The Angraecums and their relatives are amongst the most unusual and spectacular flowers in the world. Coming from Madagascar, Africa and adjacent islands, they are now grown world-wide. It was an angraecum which led Darwin to surmise a moth with a 30cm tongue to reach the nectar at the base of the long spur existed. It was several decades later that such a moth was finally identified. While generally available only through the specialist orchid nurseries at the moment, the popularity of these plants is rising. Some are large, pristine glistening white to green, while others are small gems. The flowers of some of these orchids are non-resupinate which means they appear upside down compared to what we normally see.
Do not be put off by the thought of tropical rainforest orchids growing in our temperate climate. The majority of the commonly grown angreacum orchids tolerate our temperate climate well and flower freely. They are epiphytes, living on trees, where they have good air movement and completely free drainage of their roots. These are the conditions we need to emulate to successfully grow them. A few are almost desert dwellers while others need constant moisture, though these are less commonly available. Generally they need at least moderate light but will need protection from harsh afternoon summer sun.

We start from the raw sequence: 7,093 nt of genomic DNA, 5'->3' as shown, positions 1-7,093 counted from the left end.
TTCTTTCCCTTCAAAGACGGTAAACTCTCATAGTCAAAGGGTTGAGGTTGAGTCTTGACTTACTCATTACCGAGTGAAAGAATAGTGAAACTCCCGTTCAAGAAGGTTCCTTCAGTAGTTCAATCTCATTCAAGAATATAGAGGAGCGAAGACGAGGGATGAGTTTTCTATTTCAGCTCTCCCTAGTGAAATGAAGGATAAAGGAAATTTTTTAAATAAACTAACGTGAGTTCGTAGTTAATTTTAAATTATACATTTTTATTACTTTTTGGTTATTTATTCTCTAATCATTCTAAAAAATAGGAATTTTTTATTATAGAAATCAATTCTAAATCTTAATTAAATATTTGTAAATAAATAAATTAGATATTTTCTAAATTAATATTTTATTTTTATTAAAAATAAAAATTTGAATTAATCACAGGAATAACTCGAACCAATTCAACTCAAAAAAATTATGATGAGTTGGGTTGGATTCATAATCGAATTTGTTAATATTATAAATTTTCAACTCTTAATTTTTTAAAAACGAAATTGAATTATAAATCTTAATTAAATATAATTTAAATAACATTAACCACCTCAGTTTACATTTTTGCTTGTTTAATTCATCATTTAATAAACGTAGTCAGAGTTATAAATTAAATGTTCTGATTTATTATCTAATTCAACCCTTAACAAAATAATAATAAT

A medium to large bark orchid mix, changed before it breaks down, is ideal. The plants may also be grown mounted provided they receive sufficient moisture. Plants in such conditions will dry much more rapidly. Do not worry about roots trailing out the bottom of the pot; this is a sign of good growing conditions. Regular weak fertiliser is a must during active growth with watering every few days in warmer weather. In our winter the plants’ growth rate slows. They should have a rest and be kept relatively dry for several months until they take off again.
It is recommended to begin with hybrid plants rather than species as they are easier to grow and flower.
The Eastern Suburbs Orchid Society has an orchid show on the third Monday of every month at 8pm, St Luke’s Church Hall, Varna Street, Clovelly. Visitors are always welcome.